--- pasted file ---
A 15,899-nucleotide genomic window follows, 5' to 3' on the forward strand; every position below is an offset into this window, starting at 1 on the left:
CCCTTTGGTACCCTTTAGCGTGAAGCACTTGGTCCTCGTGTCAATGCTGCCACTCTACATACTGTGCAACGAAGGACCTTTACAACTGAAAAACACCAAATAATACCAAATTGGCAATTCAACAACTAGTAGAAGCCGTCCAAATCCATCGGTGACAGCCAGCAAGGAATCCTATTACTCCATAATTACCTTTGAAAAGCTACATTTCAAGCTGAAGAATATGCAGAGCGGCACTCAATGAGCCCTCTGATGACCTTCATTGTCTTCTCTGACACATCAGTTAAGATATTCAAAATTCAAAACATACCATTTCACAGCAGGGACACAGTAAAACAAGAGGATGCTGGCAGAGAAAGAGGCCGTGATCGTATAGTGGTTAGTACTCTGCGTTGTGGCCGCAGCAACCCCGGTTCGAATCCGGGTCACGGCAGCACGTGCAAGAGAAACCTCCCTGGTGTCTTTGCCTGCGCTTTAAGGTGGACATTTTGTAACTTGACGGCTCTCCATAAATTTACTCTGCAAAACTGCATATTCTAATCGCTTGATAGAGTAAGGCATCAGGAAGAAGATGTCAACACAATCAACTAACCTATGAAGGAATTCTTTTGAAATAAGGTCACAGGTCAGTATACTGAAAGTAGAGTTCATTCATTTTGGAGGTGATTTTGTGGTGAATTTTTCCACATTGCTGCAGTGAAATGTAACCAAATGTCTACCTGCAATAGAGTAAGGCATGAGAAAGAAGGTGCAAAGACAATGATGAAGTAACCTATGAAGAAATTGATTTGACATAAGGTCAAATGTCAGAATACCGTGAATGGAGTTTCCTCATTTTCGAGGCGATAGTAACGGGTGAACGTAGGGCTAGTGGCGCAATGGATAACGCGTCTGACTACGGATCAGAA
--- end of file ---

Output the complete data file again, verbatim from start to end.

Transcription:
A 15,899-nucleotide genomic window follows, 5' to 3' on the forward strand; every position below is an offset into this window, starting at 1 on the left:
CCCTTTGGTACCCTTTAGCGTGAAGCACTTGGTCCTCGTGTCAATGCTGCCACTCTACATACTGTGCAACGAAGGACCTTTACAACTGAAAAACACCAAATAATACCAAATTGGCAATTCAACAACTAGTAGAAGCCGTCCAAATCCATCGGTGACAGCCAGCAAGGAATCCTATTACTCCATAATTACCTTTGAAAAGCTACATTTCAAGCTGAAGAATATGCAGAGCGGCACTCAATGAGCCCTCTGATGACCTTCATTGTCTTCTCTGACACATCAGTTAAGATATTCAAAATTCAAAACATACCATTTCACAGCAGGGACACAGTAAAACAAGAGGATGCTGGCAGAGAAAGAGGCCGTGATCGTATAGTGGTTAGTACTCTGCGTTGTGGCCGCAGCAACCCCGGTTCGAATCCGGGTCACGGCAGCACGTGCAAGAGAAACCTCCCTGGTGTCTTTGCCTGCGCTTTAAGGTGGACATTTTGTAACTTGACGGCTCTCCATAAATTTACTCTGCAAAACTGCATATTCTAATCGCTTGATAGAGTAAGGCATCAGGAAGAAGATGTCAACACAATCAACTAACCTATGAAGGAATTCTTTTGAAATAAGGTCACAGGTCAGTATACTGAAAGTAGAGTTCATTCATTTTGGAGGTGATTTTGTGGTGAATTTTTCCACATTGCTGCAGTGAAATGTAACCAAATGTCTACCTGCAATAGAGTAAGGCATGAGAAAGAAGGTGCAAAGACAATGATGAAGTAACCTATGAAGAAATTGATTTGACATAAGGTCAAATGTCAGAATACCGTGAATGGAGTTTCCTCATTTTCGAGGCGATAGTAACGGGTGAACGTAGGGCTAGTGGCGCAATGGATAACGCGTCTGACTACGGATCAGAA